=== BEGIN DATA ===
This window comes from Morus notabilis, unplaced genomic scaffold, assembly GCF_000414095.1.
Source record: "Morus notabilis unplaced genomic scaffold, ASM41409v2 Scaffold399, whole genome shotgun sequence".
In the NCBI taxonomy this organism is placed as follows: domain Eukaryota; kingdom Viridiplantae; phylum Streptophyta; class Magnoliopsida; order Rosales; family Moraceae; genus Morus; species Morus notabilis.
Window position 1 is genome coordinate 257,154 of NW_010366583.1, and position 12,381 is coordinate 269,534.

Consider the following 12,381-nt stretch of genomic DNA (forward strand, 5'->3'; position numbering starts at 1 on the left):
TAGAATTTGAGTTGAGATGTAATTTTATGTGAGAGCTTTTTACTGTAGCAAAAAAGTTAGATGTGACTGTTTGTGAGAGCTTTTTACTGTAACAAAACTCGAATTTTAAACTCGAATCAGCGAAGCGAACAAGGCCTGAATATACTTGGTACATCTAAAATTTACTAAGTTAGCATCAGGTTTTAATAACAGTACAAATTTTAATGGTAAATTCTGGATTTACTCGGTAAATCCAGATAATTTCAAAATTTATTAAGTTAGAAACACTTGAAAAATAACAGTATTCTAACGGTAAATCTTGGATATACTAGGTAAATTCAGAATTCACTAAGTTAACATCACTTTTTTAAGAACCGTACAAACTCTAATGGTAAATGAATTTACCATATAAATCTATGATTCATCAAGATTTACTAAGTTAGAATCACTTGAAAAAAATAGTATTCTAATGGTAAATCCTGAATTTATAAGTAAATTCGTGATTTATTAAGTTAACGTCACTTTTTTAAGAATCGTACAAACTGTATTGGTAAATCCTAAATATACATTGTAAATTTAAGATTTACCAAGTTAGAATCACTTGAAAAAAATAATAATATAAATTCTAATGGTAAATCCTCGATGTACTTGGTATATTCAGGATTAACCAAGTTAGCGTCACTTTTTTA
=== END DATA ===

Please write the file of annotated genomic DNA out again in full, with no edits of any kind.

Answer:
This window comes from Morus notabilis, unplaced genomic scaffold, assembly GCF_000414095.1.
Source record: "Morus notabilis unplaced genomic scaffold, ASM41409v2 Scaffold399, whole genome shotgun sequence".
In the NCBI taxonomy this organism is placed as follows: domain Eukaryota; kingdom Viridiplantae; phylum Streptophyta; class Magnoliopsida; order Rosales; family Moraceae; genus Morus; species Morus notabilis.
Window position 1 is genome coordinate 257,154 of NW_010366583.1, and position 12,381 is coordinate 269,534.

Consider the following 12,381-nt stretch of genomic DNA (forward strand, 5'->3'; position numbering starts at 1 on the left):
TAGAATTTGAGTTGAGATGTAATTTTATGTGAGAGCTTTTTACTGTAGCAAAAAAGTTAGATGTGACTGTTTGTGAGAGCTTTTTACTGTAACAAAACTCGAATTTTAAACTCGAATCAGCGAAGCGAACAAGGCCTGAATATACTTGGTACATCTAAAATTTACTAAGTTAGCATCAGGTTTTAATAACAGTACAAATTTTAATGGTAAATTCTGGATTTACTCGGTAAATCCAGATAATTTCAAAATTTATTAAGTTAGAAACACTTGAAAAATAACAGTATTCTAACGGTAAATCTTGGATATACTAGGTAAATTCAGAATTCACTAAGTTAACATCACTTTTTTAAGAACCGTACAAACTCTAATGGTAAATGAATTTACCATATAAATCTATGATTCATCAAGATTTACTAAGTTAGAATCACTTGAAAAAAATAGTATTCTAATGGTAAATCCTGAATTTATAAGTAAATTCGTGATTTATTAAGTTAACGTCACTTTTTTAAGAATCGTACAAACTGTATTGGTAAATCCTAAATATACATTGTAAATTTAAGATTTACCAAGTTAGAATCACTTGAAAAAAATAATAATATAAATTCTAATGGTAAATCCTCGATGTACTTGGTATATTCAGGATTAACCAAGTTAGCGTCACTTTTTTA